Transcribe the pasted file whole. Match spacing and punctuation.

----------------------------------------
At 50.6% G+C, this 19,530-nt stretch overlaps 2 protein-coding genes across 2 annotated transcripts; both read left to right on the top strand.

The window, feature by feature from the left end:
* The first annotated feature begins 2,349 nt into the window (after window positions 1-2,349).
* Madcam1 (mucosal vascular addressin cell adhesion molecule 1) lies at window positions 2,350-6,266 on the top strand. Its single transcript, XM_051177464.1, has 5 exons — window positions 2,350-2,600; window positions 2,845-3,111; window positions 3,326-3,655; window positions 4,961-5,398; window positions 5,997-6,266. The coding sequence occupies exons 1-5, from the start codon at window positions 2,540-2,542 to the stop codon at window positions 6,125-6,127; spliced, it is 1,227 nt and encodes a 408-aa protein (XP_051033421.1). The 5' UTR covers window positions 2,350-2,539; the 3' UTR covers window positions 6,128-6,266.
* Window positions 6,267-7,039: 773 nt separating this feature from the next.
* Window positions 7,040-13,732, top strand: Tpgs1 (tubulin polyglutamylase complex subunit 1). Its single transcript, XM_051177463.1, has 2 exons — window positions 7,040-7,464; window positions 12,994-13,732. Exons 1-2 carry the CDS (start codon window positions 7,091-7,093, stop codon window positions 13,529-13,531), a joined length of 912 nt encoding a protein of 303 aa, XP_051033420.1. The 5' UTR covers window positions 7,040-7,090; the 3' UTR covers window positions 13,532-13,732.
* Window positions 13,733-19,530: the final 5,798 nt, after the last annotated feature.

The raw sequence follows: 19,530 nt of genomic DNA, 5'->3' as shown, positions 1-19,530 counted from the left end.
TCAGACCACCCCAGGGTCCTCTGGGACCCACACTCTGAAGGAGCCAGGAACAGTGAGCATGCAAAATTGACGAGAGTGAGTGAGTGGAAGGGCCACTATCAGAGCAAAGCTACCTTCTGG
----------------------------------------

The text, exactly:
At 50.6% G+C, this 19,530-nt stretch overlaps 2 protein-coding genes across 2 annotated transcripts; both read left to right on the top strand.

The window, feature by feature from the left end:
* The first annotated feature begins 2,349 nt into the window (after window positions 1-2,349).
* Madcam1 (mucosal vascular addressin cell adhesion molecule 1) lies at window positions 2,350-6,266 on the top strand. Its single transcript, XM_051177464.1, has 5 exons — window positions 2,350-2,600; window positions 2,845-3,111; window positions 3,326-3,655; window positions 4,961-5,398; window positions 5,997-6,266. The coding sequence occupies exons 1-5, from the start codon at window positions 2,540-2,542 to the stop codon at window positions 6,125-6,127; spliced, it is 1,227 nt and encodes a 408-aa protein (XP_051033421.1). The 5' UTR covers window positions 2,350-2,539; the 3' UTR covers window positions 6,128-6,266.
* Window positions 6,267-7,039: 773 nt separating this feature from the next.
* Window positions 7,040-13,732, top strand: Tpgs1 (tubulin polyglutamylase complex subunit 1). Its single transcript, XM_051177463.1, has 2 exons — window positions 7,040-7,464; window positions 12,994-13,732. Exons 1-2 carry the CDS (start codon window positions 7,091-7,093, stop codon window positions 13,529-13,531), a joined length of 912 nt encoding a protein of 303 aa, XP_051033420.1. The 5' UTR covers window positions 7,040-7,090; the 3' UTR covers window positions 13,532-13,732.
* Window positions 13,733-19,530: the final 5,798 nt, after the last annotated feature.

The raw sequence follows: 19,530 nt of genomic DNA, 5'->3' as shown, positions 1-19,530 counted from the left end.
TCAGACCACCCCAGGGTCCTCTGGGACCCACACTCTGAAGGAGCCAGGAACAGTGAGCATGCAAAATTGACGAGAGTGAGTGAGTGGAAGGGCCACTATCAGAGCAAAGCTACCTTCTGG